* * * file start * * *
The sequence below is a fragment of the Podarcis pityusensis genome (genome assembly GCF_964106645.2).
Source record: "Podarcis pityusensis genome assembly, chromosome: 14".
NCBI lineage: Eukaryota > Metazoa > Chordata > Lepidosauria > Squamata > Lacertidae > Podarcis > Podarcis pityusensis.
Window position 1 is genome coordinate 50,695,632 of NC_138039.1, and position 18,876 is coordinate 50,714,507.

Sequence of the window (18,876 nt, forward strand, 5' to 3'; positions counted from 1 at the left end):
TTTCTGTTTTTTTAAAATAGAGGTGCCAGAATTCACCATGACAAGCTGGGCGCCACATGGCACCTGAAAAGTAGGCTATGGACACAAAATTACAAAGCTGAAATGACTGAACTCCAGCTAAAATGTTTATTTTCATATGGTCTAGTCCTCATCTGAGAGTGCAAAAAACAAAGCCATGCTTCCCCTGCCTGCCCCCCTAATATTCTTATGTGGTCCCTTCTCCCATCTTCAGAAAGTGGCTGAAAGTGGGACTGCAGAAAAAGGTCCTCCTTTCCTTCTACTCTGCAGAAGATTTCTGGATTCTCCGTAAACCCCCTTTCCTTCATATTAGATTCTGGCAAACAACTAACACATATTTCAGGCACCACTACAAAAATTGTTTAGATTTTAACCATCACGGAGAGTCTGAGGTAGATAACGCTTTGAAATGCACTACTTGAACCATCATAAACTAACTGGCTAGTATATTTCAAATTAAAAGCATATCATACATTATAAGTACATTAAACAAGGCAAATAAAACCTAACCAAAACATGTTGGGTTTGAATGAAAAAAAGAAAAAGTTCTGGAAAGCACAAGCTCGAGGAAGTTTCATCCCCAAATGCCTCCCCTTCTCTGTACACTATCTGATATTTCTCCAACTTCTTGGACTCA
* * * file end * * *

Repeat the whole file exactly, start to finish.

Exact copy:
The sequence below is a fragment of the Podarcis pityusensis genome (genome assembly GCF_964106645.2).
Source record: "Podarcis pityusensis genome assembly, chromosome: 14".
NCBI lineage: Eukaryota > Metazoa > Chordata > Lepidosauria > Squamata > Lacertidae > Podarcis > Podarcis pityusensis.
Window position 1 is genome coordinate 50,695,632 of NC_138039.1, and position 18,876 is coordinate 50,714,507.

Sequence of the window (18,876 nt, forward strand, 5' to 3'; positions counted from 1 at the left end):
TTTCTGTTTTTTTAAAATAGAGGTGCCAGAATTCACCATGACAAGCTGGGCGCCACATGGCACCTGAAAAGTAGGCTATGGACACAAAATTACAAAGCTGAAATGACTGAACTCCAGCTAAAATGTTTATTTTCATATGGTCTAGTCCTCATCTGAGAGTGCAAAAAACAAAGCCATGCTTCCCCTGCCTGCCCCCCTAATATTCTTATGTGGTCCCTTCTCCCATCTTCAGAAAGTGGCTGAAAGTGGGACTGCAGAAAAAGGTCCTCCTTTCCTTCTACTCTGCAGAAGATTTCTGGATTCTCCGTAAACCCCCTTTCCTTCATATTAGATTCTGGCAAACAACTAACACATATTTCAGGCACCACTACAAAAATTGTTTAGATTTTAACCATCACGGAGAGTCTGAGGTAGATAACGCTTTGAAATGCACTACTTGAACCATCATAAACTAACTGGCTAGTATATTTCAAATTAAAAGCATATCATACATTATAAGTACATTAAACAAGGCAAATAAAACCTAACCAAAACATGTTGGGTTTGAATGAAAAAAAGAAAAAGTTCTGGAAAGCACAAGCTCGAGGAAGTTTCATCCCCAAATGCCTCCCCTTCTCTGTACACTATCTGATATTTCTCCAACTTCTTGGACTCA